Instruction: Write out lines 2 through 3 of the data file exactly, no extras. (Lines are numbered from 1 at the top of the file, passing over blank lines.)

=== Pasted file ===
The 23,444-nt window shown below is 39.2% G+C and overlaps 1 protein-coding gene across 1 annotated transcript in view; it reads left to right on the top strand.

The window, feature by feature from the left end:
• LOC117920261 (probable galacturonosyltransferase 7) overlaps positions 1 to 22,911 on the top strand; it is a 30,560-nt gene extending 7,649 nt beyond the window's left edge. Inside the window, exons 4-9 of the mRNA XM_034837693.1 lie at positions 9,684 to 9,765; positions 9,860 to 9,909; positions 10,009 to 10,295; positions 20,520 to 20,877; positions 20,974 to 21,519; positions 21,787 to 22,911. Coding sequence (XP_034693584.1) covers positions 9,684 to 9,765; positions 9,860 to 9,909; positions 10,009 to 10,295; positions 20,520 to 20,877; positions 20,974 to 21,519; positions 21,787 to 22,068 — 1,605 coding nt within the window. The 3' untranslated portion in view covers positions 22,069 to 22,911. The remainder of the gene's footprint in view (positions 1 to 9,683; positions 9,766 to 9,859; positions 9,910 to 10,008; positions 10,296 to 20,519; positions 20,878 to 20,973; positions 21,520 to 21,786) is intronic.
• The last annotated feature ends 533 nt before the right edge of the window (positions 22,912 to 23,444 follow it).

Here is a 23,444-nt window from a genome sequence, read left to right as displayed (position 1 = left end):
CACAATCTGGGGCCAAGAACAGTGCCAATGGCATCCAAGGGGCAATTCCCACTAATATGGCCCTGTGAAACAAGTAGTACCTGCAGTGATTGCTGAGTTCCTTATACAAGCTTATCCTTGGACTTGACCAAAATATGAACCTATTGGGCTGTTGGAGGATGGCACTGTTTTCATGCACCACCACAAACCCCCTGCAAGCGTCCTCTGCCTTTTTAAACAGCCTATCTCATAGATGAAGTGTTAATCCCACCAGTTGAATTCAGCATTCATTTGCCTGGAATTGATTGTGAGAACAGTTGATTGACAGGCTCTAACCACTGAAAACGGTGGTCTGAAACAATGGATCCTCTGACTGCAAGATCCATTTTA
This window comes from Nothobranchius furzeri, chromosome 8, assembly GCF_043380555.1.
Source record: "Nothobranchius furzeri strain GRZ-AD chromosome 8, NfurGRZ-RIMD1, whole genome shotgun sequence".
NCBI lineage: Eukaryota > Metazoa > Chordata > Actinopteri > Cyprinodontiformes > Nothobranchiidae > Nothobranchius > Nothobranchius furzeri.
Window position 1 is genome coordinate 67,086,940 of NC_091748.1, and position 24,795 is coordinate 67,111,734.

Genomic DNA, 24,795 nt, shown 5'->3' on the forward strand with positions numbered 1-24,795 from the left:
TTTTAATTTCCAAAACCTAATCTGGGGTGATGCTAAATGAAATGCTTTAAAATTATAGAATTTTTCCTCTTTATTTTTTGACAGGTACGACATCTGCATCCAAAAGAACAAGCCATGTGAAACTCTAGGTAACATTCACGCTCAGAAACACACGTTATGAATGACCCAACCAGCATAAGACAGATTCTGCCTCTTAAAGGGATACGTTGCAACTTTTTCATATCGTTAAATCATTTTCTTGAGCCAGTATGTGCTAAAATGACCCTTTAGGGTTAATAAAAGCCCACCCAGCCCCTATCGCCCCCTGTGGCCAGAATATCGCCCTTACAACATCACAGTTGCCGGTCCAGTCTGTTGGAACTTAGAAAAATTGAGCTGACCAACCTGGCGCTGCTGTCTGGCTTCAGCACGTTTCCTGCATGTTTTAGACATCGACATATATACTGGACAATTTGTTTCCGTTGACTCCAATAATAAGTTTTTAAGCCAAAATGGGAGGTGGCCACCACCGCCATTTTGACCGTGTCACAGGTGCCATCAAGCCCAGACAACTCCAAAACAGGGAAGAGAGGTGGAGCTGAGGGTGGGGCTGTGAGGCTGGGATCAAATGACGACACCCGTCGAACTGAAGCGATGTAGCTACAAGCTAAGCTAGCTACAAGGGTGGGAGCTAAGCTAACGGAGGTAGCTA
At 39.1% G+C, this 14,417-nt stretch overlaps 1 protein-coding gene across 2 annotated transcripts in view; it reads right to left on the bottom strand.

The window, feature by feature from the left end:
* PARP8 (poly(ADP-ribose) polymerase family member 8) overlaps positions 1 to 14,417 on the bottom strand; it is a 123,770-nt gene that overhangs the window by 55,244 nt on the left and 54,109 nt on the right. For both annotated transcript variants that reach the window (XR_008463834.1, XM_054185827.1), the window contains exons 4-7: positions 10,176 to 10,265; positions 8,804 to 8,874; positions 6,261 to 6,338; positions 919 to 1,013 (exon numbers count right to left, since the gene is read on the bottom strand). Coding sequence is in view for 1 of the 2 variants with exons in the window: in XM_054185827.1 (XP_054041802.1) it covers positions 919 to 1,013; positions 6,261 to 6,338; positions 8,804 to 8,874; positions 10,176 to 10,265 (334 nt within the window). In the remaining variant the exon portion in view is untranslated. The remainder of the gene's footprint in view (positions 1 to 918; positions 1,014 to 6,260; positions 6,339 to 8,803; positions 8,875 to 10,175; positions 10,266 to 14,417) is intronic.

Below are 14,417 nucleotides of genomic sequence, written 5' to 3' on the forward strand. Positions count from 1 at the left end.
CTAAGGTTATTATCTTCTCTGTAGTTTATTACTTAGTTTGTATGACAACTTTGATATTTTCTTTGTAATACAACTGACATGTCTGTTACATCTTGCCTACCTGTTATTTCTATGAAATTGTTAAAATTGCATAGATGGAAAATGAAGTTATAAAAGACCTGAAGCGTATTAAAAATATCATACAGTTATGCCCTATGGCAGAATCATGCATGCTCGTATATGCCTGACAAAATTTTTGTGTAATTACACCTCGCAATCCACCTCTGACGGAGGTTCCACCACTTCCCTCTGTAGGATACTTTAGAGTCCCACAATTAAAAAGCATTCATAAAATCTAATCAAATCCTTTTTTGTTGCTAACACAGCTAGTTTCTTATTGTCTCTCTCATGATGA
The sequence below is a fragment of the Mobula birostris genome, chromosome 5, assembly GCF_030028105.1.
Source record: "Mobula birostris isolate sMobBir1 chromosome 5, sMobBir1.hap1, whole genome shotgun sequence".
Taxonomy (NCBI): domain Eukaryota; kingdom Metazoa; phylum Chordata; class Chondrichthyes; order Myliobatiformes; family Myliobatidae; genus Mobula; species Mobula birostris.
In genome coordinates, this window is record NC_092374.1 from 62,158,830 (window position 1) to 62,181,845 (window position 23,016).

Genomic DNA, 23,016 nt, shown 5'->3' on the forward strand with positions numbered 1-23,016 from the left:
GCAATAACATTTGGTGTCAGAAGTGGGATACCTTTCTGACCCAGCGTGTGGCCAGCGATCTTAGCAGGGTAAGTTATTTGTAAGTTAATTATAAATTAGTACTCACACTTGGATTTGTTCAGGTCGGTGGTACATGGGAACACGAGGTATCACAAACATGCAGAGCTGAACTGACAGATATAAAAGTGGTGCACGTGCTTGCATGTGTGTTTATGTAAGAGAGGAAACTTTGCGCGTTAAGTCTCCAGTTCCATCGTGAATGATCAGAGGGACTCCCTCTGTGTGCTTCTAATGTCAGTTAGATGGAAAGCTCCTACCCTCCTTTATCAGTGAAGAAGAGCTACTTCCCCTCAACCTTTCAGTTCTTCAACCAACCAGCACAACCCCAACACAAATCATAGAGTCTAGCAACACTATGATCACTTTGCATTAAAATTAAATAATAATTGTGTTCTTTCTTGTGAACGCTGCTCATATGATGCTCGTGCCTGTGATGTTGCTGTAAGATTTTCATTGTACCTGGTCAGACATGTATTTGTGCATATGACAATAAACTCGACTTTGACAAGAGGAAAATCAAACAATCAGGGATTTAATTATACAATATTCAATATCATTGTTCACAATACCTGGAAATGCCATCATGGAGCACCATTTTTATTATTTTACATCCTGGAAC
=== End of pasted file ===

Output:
The window, feature by feature from the left end:
• LOC117920261 (probable galacturonosyltransferase 7) overlaps positions 1 to 22,911 on the top strand; it is a 30,560-nt gene extending 7,649 nt beyond the window's left edge. Inside the window, exons 4-9 of the mRNA XM_034837693.1 lie at positions 9,684 to 9,765; positions 9,860 to 9,909; positions 10,009 to 10,295; positions 20,520 to 20,877; positions 20,974 to 21,519; positions 21,787 to 22,911. Coding sequence (XP_034693584.1) covers positions 9,684 to 9,765; positions 9,860 to 9,909; positions 10,009 to 10,295; positions 20,520 to 20,877; positions 20,974 to 21,519; positions 21,787 to 22,068 — 1,605 coding nt within the window. The 3' untranslated portion in view covers positions 22,069 to 22,911. The remainder of the gene's footprint in view (positions 1 to 9,683; positions 9,766 to 9,859; positions 9,910 to 10,008; positions 10,296 to 20,519; positions 20,878 to 20,973; positions 21,520 to 21,786) is intronic.